Link to this page: https://secure.socialistparty.org.uk/issue/204/8485
What we think
Class struggle makes a comeback
TEN YEARS ago, after the Berlin Wall fell and Stalinist "Communism' collapsed the capitalist system's highly-paid commentators proclaimed the "end of history": the capitalist system was triumphant and class struggle was over.
Yet, on May Day 2001 more people probably protested against the horrors of global capitalism than at any time in the last two decades or more. The traditions of marching against the system are being revitalised.
It's true many came to protest with very different issues on their agenda. But one thing united them, an anger at capitalism's exploitation, which has created a huge anti-corporate backlash.
This movement is still undeveloped in its long-term objectives and doesn't clearly yet pose the need to remove capitalism. But, like Karl Marx said 150 years ago that the spectre of Communism haunted the world's capitalist rulers, then it is true today that the anti-capitalist spectre haunts today's global elite.
Worldwide, state forces were massively mobilised to try and stop effective protest. In London, policing costs of £3 million meant that every arrest cost over £46,000. That's the price Tony Blair and New Labour will pay to defend big business.
But the parasitic role of capitalist institutions like the WTO/IMF is increasingly understood by working-class people and youth alike throughout the world. These undemocratic and unrepresentative bodies impose stringent social and economic policies on countries internationally.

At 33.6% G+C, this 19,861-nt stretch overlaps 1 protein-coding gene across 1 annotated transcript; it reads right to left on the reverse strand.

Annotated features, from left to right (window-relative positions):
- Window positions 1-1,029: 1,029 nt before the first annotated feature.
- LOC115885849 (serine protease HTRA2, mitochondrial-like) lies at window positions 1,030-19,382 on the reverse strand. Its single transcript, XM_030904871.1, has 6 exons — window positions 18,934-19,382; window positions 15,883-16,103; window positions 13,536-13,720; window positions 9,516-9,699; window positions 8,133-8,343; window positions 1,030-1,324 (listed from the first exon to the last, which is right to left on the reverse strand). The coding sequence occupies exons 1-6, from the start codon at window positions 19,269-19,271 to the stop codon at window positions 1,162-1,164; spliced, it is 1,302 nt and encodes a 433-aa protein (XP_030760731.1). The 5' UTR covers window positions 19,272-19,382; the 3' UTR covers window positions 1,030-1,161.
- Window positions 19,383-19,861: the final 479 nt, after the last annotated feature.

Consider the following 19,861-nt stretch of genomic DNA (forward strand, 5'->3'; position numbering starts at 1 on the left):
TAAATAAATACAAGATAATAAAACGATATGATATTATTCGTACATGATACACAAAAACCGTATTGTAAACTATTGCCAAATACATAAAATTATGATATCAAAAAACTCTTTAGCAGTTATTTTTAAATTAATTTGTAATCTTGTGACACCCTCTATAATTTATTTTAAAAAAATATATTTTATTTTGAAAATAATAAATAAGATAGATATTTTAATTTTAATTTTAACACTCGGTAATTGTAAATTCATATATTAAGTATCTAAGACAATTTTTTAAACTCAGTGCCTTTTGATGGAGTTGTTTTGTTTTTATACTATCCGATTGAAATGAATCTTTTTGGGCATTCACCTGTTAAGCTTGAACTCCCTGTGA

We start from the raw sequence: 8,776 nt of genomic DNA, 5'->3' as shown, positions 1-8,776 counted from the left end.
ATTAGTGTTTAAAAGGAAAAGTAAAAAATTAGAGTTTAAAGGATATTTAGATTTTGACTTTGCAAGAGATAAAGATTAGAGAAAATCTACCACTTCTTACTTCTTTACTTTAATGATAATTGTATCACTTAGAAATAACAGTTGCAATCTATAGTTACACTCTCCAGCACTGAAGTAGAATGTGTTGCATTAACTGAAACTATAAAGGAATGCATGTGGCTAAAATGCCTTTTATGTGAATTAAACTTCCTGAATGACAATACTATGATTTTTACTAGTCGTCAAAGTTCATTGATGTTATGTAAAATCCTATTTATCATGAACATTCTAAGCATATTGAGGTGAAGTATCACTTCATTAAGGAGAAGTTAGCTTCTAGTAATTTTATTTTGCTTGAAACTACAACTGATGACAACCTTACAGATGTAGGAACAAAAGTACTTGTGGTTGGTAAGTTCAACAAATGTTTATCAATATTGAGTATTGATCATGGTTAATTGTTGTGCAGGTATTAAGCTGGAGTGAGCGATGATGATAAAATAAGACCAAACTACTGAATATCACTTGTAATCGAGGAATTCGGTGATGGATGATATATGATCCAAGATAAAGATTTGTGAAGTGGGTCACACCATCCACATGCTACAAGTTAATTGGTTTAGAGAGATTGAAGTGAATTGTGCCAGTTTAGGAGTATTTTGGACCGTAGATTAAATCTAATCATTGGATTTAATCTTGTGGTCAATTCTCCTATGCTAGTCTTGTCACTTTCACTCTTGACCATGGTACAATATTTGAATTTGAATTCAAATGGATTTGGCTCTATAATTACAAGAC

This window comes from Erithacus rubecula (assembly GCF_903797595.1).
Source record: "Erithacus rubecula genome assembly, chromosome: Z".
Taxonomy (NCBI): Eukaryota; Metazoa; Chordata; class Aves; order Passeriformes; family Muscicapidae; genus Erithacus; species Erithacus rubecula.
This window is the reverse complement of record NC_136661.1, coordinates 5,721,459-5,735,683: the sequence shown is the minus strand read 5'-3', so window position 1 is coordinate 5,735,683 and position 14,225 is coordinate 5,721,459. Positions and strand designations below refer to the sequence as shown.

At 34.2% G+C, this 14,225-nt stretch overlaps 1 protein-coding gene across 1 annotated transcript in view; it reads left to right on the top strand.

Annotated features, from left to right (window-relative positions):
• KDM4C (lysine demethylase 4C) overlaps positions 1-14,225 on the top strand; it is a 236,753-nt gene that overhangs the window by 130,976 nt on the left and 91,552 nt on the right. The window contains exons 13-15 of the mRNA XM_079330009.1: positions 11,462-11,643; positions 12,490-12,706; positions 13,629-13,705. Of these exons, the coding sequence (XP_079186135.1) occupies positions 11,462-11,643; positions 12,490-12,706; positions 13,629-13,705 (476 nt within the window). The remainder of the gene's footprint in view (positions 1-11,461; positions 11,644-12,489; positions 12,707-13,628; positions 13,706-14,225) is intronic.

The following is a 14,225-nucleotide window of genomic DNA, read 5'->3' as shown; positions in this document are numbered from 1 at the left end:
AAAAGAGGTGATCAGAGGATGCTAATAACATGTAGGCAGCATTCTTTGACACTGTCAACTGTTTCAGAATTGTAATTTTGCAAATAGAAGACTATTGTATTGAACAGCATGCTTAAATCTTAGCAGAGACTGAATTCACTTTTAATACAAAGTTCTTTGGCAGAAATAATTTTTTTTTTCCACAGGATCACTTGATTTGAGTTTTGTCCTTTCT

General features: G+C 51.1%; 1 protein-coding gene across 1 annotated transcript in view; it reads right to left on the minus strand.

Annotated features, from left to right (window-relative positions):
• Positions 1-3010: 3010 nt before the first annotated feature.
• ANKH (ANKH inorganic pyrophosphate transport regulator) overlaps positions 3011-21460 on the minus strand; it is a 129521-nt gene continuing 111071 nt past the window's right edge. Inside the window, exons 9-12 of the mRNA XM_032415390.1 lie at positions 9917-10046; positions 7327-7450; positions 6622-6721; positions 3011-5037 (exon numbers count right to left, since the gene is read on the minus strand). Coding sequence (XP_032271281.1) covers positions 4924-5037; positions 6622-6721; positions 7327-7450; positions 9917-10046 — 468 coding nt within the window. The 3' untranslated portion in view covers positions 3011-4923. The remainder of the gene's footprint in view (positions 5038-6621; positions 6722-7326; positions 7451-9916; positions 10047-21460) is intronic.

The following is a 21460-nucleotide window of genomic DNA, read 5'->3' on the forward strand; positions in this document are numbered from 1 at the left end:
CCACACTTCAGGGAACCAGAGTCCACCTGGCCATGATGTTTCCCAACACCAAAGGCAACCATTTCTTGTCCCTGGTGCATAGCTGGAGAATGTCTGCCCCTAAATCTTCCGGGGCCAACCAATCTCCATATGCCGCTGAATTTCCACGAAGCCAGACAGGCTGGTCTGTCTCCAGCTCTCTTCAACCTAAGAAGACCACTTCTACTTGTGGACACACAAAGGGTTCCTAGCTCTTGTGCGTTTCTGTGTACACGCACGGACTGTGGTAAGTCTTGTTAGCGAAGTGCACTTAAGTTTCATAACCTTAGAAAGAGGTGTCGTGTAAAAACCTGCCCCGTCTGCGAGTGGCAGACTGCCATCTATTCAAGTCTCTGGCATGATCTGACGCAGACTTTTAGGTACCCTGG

In Africa, IMF policies imposed since 1994 have seen poverty soar by an astounding 50%!
As the anti-corporate/anti-capitalist movement has developed it has become clear that whilst everyone knows what the movement is against, it's not so clear yet to them what the alternative is.
The best form of 'direct action' is for the anti-capitalist movement and organised workers to link together to abolish the capitalist system and establish a socialist system.
Anti-capitalist protesters caused £20 million-worth of disruption to big business on May Day. Two days later striking underground workers were being estimated to cause £100 million of economic losses for business.
As socialists we believe that institutions like the IMF/WTO cannot be reformed, any more than multinationals like McDonald's can be made more people or environmentally friendly.
The vast global resources held by these giant multinationals need to be taken over and run by working-class people and the oppressed in a democratic socialist society which will end poverty and exploitation.
In The Socialist 4 May 2001: